Kindergarten–week 3

Kindergarten in our house is nothing like the super academic structure of the average modern public school. We don’t do a lot of sitting at desks or tables. I don’t force lesson times. We sometimes go for a couple of days (or more) without any formal lessons.

Does that mean there’s no learning going on? Not at all.

Some peeks at the learning that happened in our homeschool kindergarten today include:
I woke up this morning to our youngest excitedly telling me that he was going to cut out everyone’s names. Yesterday he decided it would be good to write out the names of everyone in the family. He needed help spelling them all, but he wrote all of our names, including that of his favorite stuffed animal, on a large index card. So this morning, he decided to cut them out. Yes, I told him, practicing cutting is a kindergarten skill; so that’s perfect. He cut them each out and handed them out giving each person a name (but not necessarily his or her own name as that would be boring).

While cutting out the names, he noticed that one name somehow ended up with a piece of the index card sticking off to one side. As he examined it, he rushed over to one of the maps we have on a cabinet door in our dining room. “Oklahoma! I cut out Oklahoma!” And sure enough, on comparing the shape of the state of Oklahoma to the shape of the name he’d cut out, they were quite similar. Then he spent some time cutting out shapes and taping them together to try to create the shapes of other states. (So we have cutting practice, practice reading names of family members, and geography going so far this morning.)

We did get out a math worksheet and he worked on that. The worksheet is from a first grade book (Saxon Math 1) but he loves it (and I don’t give them to him every day). Yet, those worksheets aren’t the only math lessons he gets. His big sister has been talking to him about fractions–usually over lunch or a snack. He’s learned about halves, thirds, and fourths from her cutting up sandwiches or other things in different numbers of pieces and then challenging him to eat a certain fraction. (“Let’s see if you can eat one-third of your sandwich before I do!”) And asking him about the amounts he has. (“If you have half a sandwich and you cut it in half, how much sandwich would one of those pieces be?”) Or we talk about math as we do our everyday tasks. (“Oh, you want to be eight years old? But you’re only five. Can you figure out how many years it will be until you’re eight?”) He loves it. We don’t spend fifteen minutes at a time, probably not more than 5 minutes at a time on such lessons. But he’s learning to think mathematically from those bits and pieces.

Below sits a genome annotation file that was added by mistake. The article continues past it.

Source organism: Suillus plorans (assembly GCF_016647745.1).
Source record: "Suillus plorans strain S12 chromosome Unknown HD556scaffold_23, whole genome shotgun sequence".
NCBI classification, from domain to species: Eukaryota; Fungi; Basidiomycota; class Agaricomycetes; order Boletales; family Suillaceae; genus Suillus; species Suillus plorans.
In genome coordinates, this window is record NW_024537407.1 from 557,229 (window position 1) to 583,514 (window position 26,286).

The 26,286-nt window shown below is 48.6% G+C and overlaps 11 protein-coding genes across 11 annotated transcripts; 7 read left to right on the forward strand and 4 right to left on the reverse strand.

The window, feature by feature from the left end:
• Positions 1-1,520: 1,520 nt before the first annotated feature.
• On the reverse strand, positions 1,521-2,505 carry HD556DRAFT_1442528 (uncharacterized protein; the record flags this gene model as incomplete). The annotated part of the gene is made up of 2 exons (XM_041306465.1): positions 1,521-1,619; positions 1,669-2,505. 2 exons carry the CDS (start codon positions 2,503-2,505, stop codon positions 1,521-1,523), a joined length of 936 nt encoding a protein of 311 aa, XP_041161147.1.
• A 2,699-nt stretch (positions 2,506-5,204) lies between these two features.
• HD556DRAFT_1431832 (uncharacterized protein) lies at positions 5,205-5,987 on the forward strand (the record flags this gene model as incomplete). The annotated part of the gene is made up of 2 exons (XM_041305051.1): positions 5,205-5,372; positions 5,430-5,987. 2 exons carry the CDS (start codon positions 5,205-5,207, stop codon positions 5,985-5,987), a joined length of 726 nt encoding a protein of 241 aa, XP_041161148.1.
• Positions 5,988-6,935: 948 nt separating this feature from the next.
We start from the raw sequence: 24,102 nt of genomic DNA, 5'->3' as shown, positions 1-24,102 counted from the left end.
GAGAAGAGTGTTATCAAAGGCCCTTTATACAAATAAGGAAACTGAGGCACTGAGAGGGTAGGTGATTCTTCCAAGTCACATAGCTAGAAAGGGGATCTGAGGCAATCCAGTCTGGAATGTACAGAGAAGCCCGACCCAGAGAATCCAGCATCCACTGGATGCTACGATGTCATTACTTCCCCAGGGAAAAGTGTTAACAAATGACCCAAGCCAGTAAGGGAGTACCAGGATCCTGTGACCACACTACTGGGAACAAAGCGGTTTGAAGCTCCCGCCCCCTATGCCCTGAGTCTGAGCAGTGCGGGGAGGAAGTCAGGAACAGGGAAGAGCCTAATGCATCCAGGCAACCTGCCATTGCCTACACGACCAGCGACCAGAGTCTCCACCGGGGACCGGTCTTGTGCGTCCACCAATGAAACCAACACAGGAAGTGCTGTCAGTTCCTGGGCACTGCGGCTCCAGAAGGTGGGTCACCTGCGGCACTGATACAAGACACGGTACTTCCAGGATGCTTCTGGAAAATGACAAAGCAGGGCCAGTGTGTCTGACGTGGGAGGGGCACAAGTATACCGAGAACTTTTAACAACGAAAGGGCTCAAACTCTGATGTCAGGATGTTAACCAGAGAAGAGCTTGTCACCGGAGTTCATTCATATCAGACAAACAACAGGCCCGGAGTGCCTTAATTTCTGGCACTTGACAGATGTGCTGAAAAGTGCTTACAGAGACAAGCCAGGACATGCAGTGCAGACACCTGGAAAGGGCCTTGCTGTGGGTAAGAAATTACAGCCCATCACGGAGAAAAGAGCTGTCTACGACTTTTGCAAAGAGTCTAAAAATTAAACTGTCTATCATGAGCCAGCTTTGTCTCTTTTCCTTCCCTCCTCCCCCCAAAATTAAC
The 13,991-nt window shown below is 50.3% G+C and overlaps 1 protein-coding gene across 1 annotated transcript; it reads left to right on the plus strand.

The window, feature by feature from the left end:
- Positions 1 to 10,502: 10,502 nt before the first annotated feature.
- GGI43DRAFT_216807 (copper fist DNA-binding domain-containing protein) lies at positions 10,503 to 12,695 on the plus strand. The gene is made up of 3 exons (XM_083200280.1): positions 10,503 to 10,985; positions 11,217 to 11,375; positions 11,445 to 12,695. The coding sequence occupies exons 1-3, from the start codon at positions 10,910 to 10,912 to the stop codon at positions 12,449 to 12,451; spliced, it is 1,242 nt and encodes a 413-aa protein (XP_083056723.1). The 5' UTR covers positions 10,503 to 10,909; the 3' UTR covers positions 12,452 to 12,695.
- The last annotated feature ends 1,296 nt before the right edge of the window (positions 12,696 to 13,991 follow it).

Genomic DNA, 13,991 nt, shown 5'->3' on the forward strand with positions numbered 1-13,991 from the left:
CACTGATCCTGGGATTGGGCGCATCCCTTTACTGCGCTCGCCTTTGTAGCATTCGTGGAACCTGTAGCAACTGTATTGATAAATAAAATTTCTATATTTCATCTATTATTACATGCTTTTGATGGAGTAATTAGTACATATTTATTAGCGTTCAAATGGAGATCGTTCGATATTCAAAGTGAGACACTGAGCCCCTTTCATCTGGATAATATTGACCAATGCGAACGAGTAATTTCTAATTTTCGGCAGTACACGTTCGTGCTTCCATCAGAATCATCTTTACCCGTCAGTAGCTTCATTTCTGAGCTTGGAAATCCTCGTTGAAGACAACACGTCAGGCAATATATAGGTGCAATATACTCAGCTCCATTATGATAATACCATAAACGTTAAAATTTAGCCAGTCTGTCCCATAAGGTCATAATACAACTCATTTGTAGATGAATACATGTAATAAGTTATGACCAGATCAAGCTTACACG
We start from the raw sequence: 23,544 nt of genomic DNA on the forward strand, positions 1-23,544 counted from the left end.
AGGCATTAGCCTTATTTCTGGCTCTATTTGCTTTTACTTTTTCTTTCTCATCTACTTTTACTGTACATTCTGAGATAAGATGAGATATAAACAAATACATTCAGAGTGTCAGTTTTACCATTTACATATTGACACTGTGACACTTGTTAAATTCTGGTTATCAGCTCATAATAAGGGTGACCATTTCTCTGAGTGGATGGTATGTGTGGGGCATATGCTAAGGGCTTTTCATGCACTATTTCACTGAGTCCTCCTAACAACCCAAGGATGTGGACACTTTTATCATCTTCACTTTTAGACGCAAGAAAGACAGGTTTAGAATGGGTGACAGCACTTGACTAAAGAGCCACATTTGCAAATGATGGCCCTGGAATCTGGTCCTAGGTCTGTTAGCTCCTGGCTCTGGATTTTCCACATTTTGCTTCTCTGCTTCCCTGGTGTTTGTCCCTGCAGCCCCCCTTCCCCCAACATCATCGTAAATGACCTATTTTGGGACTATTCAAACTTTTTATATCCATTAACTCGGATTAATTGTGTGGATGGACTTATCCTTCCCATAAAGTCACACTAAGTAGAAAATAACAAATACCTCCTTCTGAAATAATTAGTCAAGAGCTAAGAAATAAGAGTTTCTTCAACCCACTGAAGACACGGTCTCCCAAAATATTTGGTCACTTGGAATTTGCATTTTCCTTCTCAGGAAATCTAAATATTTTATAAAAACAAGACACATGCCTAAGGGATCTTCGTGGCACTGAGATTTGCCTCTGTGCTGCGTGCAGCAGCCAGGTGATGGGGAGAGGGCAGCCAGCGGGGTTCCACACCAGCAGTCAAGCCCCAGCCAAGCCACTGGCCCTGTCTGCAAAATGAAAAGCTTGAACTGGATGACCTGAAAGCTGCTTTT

Later in the day, when we were out shopping, I happened to see a display of Star Wars workbooks and picked out a first grade math one for him. He loved it. On the ride home he looked at it and kept telling me what he was figuring out. “Hey, seven minus five is two,” he said from counting the cute pictures in a problem. Some he got wrong and so we talked about where he went wrong. We even talked about problem-solving strategies such as when subtracting 18 minus 5, we talked about how he could use the problem 8 minus five to help him figure it out. Pretty advanced stuff for a kindergartner.

At one point in the day, the teens and I were reading through “A Land Remembered” together, historical Florida fiction, and he listened; he’s learning history with us.

Many of our days have fewer lessons in them. And that’s okay. We have some days full of learning and some days with much less. But overall it balances out.

Cheryl
chavivah@yahoo.com

 

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